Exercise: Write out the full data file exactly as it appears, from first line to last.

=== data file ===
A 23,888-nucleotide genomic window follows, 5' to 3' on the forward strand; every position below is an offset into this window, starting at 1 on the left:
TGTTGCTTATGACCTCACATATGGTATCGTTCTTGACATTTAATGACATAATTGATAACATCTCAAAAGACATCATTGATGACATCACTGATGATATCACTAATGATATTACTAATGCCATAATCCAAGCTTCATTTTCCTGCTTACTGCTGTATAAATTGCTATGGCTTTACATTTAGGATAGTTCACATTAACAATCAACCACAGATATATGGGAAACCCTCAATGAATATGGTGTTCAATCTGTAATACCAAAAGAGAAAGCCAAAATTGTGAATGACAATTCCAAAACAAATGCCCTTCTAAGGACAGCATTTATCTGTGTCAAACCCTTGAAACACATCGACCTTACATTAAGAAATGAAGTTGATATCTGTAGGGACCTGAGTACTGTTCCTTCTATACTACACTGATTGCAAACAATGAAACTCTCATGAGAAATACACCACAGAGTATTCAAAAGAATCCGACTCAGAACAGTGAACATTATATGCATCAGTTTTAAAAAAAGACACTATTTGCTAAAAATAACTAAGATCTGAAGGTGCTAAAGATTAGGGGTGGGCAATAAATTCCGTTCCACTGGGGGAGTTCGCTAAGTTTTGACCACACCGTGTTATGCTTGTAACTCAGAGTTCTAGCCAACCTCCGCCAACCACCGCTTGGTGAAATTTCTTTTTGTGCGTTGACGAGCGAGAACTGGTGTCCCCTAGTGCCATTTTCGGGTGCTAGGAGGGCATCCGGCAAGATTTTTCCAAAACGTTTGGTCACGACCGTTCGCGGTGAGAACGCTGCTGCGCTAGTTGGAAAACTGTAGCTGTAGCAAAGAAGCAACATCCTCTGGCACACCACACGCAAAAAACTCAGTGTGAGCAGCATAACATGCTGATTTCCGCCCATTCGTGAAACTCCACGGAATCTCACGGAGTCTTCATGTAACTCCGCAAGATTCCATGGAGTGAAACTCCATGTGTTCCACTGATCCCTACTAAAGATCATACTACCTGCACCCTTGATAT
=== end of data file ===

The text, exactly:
A 23,888-nucleotide genomic window follows, 5' to 3' on the forward strand; every position below is an offset into this window, starting at 1 on the left:
TGTTGCTTATGACCTCACATATGGTATCGTTCTTGACATTTAATGACATAATTGATAACATCTCAAAAGACATCATTGATGACATCACTGATGATATCACTAATGATATTACTAATGCCATAATCCAAGCTTCATTTTCCTGCTTACTGCTGTATAAATTGCTATGGCTTTACATTTAGGATAGTTCACATTAACAATCAACCACAGATATATGGGAAACCCTCAATGAATATGGTGTTCAATCTGTAATACCAAAAGAGAAAGCCAAAATTGTGAATGACAATTCCAAAACAAATGCCCTTCTAAGGACAGCATTTATCTGTGTCAAACCCTTGAAACACATCGACCTTACATTAAGAAATGAAGTTGATATCTGTAGGGACCTGAGTACTGTTCCTTCTATACTACACTGATTGCAAACAATGAAACTCTCATGAGAAATACACCACAGAGTATTCAAAAGAATCCGACTCAGAACAGTGAACATTATATGCATCAGTTTTAAAAAAAGACACTATTTGCTAAAAATAACTAAGATCTGAAGGTGCTAAAGATTAGGGGTGGGCAATAAATTCCGTTCCACTGGGGGAGTTCGCTAAGTTTTGACCACACCGTGTTATGCTTGTAACTCAGAGTTCTAGCCAACCTCCGCCAACCACCGCTTGGTGAAATTTCTTTTTGTGCGTTGACGAGCGAGAACTGGTGTCCCCTAGTGCCATTTTCGGGTGCTAGGAGGGCATCCGGCAAGATTTTTCCAAAACGTTTGGTCACGACCGTTCGCGGTGAGAACGCTGCTGCGCTAGTTGGAAAACTGTAGCTGTAGCAAAGAAGCAACATCCTCTGGCACACCACACGCAAAAAACTCAGTGTGAGCAGCATAACATGCTGATTTCCGCCCATTCGTGAAACTCCACGGAATCTCACGGAGTCTTCATGTAACTCCGCAAGATTCCATGGAGTGAAACTCCATGTGTTCCACTGATCCCTACTAAAGATCATACTACCTGCACCCTTGATAT